Malcolm Harris v. Matthew A. Sciarrino, Criminal Court Judge

OWS Protester's Petition To Overturn Orders Requiring Twitter To Turn Over Tweets, Locational Data & Other Information

more+
less-

Malcolm Harris was one of 700 people arrested during a peaceful protest march in support of the Occupy Wall Street Movement. He was charged with one count of disorderly conduct for having blocked traffic. Allegedly in preparation for trial, the prosecutor served three subpoenas on Twitter Inc. for 3 1/2 months of information from Harris' social networking account. The D.A. sought two types of information: the contents of Petitioner's electronic communications (e.g., "tweets") and "location" information for the 3 1/2 month period.

Petitioner moved to quash the subpoenas as violative of the First and Fourth Amendments, the New York Constitution, the Criminal Procedure Law and common law. After the Court held that Petitioner lacked standing to object to the subpoenas because they had been served on Twitter, Twitter moved to quash. The Court then rejected Twitter's challenges and upheld the subpoenas under the Stored Communications Act, 18 U.S.C. 2701 et seq.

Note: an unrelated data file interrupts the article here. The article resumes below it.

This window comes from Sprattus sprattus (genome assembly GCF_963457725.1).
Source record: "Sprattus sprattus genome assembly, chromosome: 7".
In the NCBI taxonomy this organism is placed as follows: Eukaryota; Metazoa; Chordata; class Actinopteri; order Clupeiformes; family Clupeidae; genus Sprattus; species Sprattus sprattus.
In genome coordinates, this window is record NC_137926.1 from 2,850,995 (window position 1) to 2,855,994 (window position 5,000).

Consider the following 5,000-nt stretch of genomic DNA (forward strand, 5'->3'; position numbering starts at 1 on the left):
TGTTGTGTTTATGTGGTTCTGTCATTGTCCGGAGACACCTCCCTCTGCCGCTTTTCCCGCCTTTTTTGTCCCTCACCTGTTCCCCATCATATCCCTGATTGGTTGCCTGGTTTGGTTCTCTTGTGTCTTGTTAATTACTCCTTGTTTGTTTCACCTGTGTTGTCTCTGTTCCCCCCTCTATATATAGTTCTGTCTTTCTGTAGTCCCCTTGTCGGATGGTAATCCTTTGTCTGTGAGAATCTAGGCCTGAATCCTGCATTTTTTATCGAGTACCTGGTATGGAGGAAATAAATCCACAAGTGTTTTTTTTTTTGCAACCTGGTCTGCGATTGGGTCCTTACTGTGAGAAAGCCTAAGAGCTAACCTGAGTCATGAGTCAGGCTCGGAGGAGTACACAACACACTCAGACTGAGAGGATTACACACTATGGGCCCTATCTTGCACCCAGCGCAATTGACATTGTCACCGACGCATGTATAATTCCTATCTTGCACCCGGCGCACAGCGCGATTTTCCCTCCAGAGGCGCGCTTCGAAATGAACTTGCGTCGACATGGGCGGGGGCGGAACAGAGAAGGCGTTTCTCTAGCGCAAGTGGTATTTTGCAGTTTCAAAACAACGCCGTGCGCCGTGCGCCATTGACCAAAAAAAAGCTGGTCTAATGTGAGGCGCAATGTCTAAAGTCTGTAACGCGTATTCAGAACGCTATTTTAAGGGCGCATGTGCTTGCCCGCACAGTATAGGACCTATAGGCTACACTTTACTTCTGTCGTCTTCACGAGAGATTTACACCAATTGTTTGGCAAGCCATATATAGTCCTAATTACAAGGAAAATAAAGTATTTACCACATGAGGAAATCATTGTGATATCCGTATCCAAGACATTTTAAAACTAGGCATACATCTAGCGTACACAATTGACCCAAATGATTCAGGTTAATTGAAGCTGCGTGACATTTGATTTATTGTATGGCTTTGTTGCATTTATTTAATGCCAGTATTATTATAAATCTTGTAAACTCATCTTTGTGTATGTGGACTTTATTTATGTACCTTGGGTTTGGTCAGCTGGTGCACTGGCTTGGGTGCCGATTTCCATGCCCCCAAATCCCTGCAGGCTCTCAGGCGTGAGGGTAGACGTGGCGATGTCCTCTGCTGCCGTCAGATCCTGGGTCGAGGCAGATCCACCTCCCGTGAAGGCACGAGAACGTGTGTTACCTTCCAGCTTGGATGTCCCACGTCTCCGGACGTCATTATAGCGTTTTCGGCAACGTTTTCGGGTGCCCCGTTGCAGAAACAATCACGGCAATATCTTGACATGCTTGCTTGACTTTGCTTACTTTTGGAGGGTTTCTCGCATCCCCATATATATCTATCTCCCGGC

On August 20, 2012, Malcolm Harris commenced an Article 78 proceeding to overturn the Court's rulings. Twitter took a direct appeal yesterday.

I recommend reading all of the papers in these two related proceedings.

This is the Article 78 Petition filed by those representing the Occupy Wall Street protester. It raises and addresses significant constitutional, intellectual property privacy, statutory and common law issues.

LOADING PDF: If there are any problems, click here to download the file.

Published In: Communications & Media Updates, Constitutional Law Updates, Intellectual Property Updates, Privacy Updates, Science, Computers & Technology Updates

Reference Info:Pleadings | State, 2nd Circuit, New York | United States

DISCLAIMER: Because of the generality of this update, the information provided herein may not be applicable in all situations and should not be acted upon without specific legal advice based on particular situations.

© emily bass, Bass Law Firm | Attorney Advertising

Don't miss a thing! Build a custom news brief:

Read fresh new writing on compliance, cybersecurity, Dodd-Frank, whistleblowers, social media, hiring & firing, patent reform, the NLRB, Obamacare, the SEC…

…or whatever matters the most to you. Follow authors, firms, and topics on JD Supra.

Create your news brief now - it's free and easy »